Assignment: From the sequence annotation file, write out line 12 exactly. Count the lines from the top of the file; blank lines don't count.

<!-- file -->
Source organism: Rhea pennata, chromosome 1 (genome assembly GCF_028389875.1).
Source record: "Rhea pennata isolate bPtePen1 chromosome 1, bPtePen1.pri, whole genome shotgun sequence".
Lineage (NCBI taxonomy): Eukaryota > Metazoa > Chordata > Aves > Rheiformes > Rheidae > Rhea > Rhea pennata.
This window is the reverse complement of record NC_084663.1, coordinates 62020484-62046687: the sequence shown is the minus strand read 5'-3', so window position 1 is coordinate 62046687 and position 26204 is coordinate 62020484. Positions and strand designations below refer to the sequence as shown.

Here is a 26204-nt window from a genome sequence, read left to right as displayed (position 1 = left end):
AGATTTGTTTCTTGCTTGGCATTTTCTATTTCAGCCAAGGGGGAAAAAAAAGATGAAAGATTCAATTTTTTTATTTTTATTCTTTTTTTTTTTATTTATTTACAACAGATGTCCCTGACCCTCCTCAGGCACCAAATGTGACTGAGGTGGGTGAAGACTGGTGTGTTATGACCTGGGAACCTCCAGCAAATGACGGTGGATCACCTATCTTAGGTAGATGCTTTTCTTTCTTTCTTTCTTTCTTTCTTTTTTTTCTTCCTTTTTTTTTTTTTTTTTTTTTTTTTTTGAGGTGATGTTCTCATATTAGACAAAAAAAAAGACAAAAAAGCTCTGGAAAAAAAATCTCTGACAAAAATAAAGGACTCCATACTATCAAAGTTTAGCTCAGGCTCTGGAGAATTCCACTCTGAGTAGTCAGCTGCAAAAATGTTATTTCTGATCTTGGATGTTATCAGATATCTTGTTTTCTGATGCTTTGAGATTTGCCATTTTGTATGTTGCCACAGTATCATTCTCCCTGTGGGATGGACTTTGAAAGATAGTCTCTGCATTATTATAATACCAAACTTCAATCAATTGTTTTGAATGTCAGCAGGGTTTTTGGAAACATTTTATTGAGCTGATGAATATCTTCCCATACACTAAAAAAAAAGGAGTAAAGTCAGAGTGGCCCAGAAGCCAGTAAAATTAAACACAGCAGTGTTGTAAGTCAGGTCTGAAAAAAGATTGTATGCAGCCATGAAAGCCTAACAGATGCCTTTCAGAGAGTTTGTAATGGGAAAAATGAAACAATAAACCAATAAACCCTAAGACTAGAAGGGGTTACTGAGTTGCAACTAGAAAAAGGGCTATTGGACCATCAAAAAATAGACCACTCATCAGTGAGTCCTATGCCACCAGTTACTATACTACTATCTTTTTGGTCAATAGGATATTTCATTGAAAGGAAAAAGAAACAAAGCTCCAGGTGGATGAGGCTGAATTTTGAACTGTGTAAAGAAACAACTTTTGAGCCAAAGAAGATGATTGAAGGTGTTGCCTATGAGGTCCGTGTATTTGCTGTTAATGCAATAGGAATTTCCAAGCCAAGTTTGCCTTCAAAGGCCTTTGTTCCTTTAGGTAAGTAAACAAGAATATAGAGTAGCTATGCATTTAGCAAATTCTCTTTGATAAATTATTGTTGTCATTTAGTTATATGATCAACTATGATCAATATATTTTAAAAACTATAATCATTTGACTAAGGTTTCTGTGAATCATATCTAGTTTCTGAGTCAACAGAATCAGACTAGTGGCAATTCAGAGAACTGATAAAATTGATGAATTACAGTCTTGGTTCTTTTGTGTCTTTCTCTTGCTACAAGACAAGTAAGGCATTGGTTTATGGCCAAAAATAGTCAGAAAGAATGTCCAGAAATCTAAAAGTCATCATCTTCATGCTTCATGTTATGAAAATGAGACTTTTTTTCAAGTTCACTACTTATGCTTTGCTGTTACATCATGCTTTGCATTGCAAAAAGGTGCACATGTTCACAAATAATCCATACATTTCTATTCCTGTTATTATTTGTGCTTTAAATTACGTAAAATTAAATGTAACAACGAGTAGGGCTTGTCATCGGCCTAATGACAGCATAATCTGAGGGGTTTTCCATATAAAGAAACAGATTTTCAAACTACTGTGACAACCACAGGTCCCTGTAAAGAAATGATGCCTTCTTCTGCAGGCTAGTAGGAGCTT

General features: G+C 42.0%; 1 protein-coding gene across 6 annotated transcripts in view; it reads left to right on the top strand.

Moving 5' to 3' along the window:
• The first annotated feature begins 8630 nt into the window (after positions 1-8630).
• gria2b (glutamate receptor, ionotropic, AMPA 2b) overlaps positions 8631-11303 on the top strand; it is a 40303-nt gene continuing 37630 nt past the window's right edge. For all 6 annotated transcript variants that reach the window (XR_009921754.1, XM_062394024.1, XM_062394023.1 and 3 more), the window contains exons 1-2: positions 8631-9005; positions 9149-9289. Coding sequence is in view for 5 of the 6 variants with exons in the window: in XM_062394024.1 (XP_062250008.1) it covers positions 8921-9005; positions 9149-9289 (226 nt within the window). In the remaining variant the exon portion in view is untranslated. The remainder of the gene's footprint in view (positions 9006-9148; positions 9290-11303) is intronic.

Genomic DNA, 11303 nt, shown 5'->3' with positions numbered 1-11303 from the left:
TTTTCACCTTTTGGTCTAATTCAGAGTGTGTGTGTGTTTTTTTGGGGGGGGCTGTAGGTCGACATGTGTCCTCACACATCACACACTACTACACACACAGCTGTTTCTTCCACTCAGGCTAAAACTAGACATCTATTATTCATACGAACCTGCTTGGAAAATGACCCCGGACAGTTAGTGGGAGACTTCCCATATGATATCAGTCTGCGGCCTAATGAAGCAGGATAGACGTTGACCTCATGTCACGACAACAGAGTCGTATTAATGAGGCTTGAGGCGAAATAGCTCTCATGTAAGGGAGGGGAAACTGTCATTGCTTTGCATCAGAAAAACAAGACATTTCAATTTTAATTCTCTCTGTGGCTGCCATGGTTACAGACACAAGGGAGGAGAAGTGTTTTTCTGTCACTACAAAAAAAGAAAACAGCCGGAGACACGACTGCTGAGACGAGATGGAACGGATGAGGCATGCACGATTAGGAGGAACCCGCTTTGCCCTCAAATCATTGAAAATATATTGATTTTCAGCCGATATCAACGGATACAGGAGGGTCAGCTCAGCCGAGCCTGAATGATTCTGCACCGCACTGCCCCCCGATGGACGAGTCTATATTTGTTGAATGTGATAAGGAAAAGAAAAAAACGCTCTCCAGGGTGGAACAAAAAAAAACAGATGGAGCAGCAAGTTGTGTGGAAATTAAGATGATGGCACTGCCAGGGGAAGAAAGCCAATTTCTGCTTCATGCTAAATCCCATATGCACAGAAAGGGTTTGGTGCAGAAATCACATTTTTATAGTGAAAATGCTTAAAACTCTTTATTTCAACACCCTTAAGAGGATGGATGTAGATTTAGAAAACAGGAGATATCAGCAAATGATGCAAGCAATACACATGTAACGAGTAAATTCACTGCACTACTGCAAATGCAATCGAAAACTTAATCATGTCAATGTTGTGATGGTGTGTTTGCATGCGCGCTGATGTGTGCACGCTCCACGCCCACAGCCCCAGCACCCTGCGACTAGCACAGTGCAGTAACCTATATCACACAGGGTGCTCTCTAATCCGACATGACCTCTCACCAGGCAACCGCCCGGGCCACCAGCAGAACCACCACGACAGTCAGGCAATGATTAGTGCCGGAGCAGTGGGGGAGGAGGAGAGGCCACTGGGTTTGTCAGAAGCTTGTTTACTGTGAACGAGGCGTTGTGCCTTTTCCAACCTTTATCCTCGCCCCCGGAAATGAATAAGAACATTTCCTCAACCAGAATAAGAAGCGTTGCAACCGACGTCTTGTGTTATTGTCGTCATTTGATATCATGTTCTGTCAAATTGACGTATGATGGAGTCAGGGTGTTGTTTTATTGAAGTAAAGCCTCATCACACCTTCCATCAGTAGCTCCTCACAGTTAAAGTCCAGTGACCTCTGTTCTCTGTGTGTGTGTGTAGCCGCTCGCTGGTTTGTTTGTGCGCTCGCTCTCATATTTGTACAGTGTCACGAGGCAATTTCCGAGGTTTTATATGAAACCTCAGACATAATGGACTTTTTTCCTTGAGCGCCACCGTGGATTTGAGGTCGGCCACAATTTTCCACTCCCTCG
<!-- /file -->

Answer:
TTTTCACCTTTTGGTCTAATTCAGAGTGTGTGTGTGTTTTTTTGGGGGGGGCTGTAGGTCGACATGTGTCCTCACACATCACACACTACTACACACACAGCTGTTTCTTCCACTCAGGCTAAAACTAGACATCTATTATTCATACGAACCTGCTTGGAAAATGACCCCGGACAGTTAGTGGGAGACTTCCCATATGATATCAGTCTGCGGCCTAATGAAGCAGGATAGACGTTGACCTCATGTCACGACAACAGAGTCGTATTAATGAGGCTTGAGGCGAAATAGCTCTCATGTAAGGGAGGGGAAACTGTCATTGCTTTGCATCAGAAAAACAAGACATTTCAATTTTAATTCTCTCTGTGGCTGCCATGGTTACAGACACAAGGGAGGAGAAGTGTTTTTCTGTCACTACAAAAAAAGAAAACAGCCGGAGACACGACTGCTGAGACGAGATGGAACGGATGAGGCATGCACGATTAGGAGGAACCCGCTTTGCCCTCAAATCATTGAAAATATATTGATTTTCAGCCGATATCAACGGATACAGGAGGGTCAGCTCAGCCGAGCCTGAATGATTCTGCACCGCACTGCCCCCCGATGGACGAGTCTATATTTGTTGAATGTGATAAGGAAAAGAAAAAAACGCTCTCCAGGGTGGAACAAAAAAAAACAGATGGAGCAGCAAGTTGTGTGGAAATTAAGATGATGGCACTGCCAGGGGAAGAAAGCCAATTTCTGCTTCATGCTAAATCCCATATGCACAGAAAGGGTTTGGTGCAGAAATCACATTTTTATAGTGAAAATGCTTAAAACTCTTTATTTCAACACCCTTAAGAGGATGGATGTAGATTTAGAAAACAGGAGATATCAGCAAATGATGCAAGCAATACACATGTAACGAGTAAATTCACTGCACTACTGCAAATGCAATCGAAAACTTAATCATGTCAATGTTGTGATGGTGTGTTTGCATGCGCGCTGATGTGTGCACGCTCCACGCCCACAGCCCCAGCACCCTGCGACTAGCACAGTGCAGTAACCTATATCACACAGGGTGCTCTCTAATCCGACATGACCTCTCACCAGGCAACCGCCCGGGCCACCAGCAGAACCACCACGACAGTCAGGCAATGATTAGTGCCGGAGCAGTGGGGGAGGAGGAGAGGCCACTGGGTTTGTCAGAAGCTTGTTTACTGTGAACGAGGCGTTGTGCCTTTTCCAACCTTTATCCTCGCCCCCGGAAATGAATAAGAACATTTCCTCAACCAGAATAAGAAGCGTTGCAACCGACGTCTTGTGTTATTGTCGTCATTTGATATCATGTTCTGTCAAATTGACGTATGATGGAGTCAGGGTGTTGTTTTATTGAAGTAAAGCCTCATCACACCTTCCATCAGTAGCTCCTCACAGTTAAAGTCCAGTGACCTCTGTTCTCTGTGTGTGTGTGTAGCCGCTCGCTGGTTTGTTTGTGCGCTCGCTCTCATATTTGTACAGTGTCACGAGGCAATTTCCGAGGTTTTATATGAAACCTCAGACATAATGGACTTTTTTCCTTGAGCGCCACCGTGGATTTGAGGTCGGCCACAATTTTCCACTCCCTCG